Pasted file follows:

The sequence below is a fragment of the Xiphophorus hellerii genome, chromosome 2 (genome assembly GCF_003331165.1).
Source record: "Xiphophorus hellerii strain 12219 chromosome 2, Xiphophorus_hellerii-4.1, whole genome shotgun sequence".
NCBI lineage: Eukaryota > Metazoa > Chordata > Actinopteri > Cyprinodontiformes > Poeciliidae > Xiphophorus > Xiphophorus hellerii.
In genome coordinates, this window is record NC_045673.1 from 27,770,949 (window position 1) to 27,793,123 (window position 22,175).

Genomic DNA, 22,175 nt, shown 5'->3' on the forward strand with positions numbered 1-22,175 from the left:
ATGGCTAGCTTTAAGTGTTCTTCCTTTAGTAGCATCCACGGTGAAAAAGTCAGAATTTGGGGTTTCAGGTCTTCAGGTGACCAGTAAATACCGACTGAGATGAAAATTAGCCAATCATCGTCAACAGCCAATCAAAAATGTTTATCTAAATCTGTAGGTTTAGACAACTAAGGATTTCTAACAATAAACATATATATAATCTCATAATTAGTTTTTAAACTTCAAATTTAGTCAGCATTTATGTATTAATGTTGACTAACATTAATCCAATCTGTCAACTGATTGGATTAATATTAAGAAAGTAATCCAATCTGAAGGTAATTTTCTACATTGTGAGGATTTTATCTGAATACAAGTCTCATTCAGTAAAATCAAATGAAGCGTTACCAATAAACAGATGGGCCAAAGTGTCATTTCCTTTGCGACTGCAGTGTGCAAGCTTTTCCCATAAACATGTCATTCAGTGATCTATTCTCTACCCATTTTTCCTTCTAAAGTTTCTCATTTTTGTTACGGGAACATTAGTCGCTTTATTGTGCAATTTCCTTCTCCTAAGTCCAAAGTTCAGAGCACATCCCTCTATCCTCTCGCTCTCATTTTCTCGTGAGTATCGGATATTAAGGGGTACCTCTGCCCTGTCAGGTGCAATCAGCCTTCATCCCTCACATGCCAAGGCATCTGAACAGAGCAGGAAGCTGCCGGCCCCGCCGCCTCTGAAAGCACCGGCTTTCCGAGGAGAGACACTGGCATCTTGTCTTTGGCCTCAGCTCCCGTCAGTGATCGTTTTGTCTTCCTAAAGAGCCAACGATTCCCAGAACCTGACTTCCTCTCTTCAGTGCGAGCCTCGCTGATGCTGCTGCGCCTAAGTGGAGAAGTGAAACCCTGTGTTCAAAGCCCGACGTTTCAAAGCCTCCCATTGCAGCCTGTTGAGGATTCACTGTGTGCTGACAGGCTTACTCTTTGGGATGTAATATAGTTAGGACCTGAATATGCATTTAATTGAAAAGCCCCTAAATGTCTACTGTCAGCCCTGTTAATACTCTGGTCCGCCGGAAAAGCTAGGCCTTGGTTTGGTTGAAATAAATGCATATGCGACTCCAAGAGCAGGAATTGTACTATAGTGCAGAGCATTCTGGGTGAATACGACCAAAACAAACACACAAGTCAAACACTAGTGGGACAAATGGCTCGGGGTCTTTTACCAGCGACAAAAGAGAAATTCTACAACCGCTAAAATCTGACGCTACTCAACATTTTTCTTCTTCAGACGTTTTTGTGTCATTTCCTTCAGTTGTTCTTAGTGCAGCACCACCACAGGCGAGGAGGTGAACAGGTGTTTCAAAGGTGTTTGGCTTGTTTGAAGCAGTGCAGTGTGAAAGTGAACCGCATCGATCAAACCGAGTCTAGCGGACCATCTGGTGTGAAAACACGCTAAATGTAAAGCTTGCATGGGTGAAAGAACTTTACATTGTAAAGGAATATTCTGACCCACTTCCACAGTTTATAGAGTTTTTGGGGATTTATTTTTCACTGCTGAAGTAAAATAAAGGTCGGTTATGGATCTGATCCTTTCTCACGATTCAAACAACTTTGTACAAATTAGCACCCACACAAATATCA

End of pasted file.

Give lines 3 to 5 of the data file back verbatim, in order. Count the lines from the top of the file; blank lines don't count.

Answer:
NCBI lineage: Eukaryota > Metazoa > Chordata > Actinopteri > Cyprinodontiformes > Poeciliidae > Xiphophorus > Xiphophorus hellerii.
In genome coordinates, this window is record NC_045673.1 from 27,770,949 (window position 1) to 27,793,123 (window position 22,175).

Genomic DNA, 22,175 nt, shown 5'->3' on the forward strand with positions numbered 1-22,175 from the left: